So how can sociologists, historians, or artists and poets help us understand the nature of modernity? The cacaphony of the modern city is one powerful metaphor for the nature of the social modern. So the sociology of the city is a good place to start. And the jangled, fractured canvases of modernist painting evoke the conflicting, overlapping mentalities of the modern world; so perhaps we can learn something about the nature of modernity from reflective art historians.
Here is how art historian T. J. Clark reflects on the meaning of “modernity” in his spectacular book, Farewell to an Idea: Episodes from a History of Modernism.
“Modernity” means contingency. It points to a social order which has turned from the worship of ancestors and past authorities to the pursuit of a projected future — of goods, pleasures, freedoms, forms of control over nature, or infinities of information. This process goes along with a great emptying and sanitizing of the imagination. Without ancestor-worship, meaning is in short supply — “meaning” here meaning agreed-on and instituted forms of value and understanding, implicit orders, stories and images in which a culture crystallizes its sense of the struggle with the realm of necessity and the reality of pain and death. The phrase Max Weber borrowed from Schiller, “the disenchantment of the world,” still seems to me to sum up this side of modernity best. (7)
“Secularization” is a nice technical word for this blankness. It means specialization and abstraction; social life driven by a calculus of large-scale statistical chances, with everyone accepting (or resenting) a high level of risk; time and space turned into variables in that same calculus, both of them saturated by “information” and played with endlessly, monotonously, on nets and screens; the de-skilling of everyday life (deference to experts and technicians in more of the microstructure of the self); available, invasive, haunting expertise; the chronic revision of everything in the light of “studies.” I should say straightaway that this cluster of features seems to be tied to, and propelled by, one central process: the accumulation of capital, and the spread of capitalist markets into more and more of the world and the texture of human dealings. (7)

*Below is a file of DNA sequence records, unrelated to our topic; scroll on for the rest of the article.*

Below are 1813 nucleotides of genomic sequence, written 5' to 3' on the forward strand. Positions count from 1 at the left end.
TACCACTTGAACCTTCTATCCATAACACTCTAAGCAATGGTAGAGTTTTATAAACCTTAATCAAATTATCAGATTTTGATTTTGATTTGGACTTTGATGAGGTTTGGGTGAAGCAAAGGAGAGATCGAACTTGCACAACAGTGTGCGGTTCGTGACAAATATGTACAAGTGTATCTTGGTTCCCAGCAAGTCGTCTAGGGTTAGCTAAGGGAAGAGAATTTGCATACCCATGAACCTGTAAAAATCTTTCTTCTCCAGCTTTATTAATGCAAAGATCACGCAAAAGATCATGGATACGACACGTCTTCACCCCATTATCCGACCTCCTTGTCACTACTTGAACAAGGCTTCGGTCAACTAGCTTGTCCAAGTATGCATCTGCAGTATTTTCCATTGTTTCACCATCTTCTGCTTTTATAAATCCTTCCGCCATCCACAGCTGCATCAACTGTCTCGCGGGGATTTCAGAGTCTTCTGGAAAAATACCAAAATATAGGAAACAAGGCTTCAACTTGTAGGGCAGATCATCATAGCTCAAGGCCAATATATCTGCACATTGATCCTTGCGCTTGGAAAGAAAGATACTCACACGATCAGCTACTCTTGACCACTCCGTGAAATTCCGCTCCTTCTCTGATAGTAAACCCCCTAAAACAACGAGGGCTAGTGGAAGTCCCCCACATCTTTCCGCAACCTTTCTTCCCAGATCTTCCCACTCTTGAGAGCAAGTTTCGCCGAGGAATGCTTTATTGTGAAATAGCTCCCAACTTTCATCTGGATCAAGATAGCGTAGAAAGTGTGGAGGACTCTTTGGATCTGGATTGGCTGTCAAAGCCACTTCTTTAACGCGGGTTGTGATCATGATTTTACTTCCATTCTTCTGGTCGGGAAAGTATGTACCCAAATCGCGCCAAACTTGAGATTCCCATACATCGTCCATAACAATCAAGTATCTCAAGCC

Is it not the case that the truly new, and disorienting, character of modernity is its seemingly being driven by merely material, statistical, tendential, “economic” considerations? We know we are living a new form of life, in which all previous notions of belief and sociability have been scrambled. And the true terror of this new order has to do with its being ruled — and obscurely felt to be ruled — by sheer concatenation of profit and loss, bids and bargains: that is, by a system without any focusing purpose to it, or any compelling image or ritualization of that purpose. It is the blindness of modernity that seems to me fundamental, and to which modernism is a response. (8)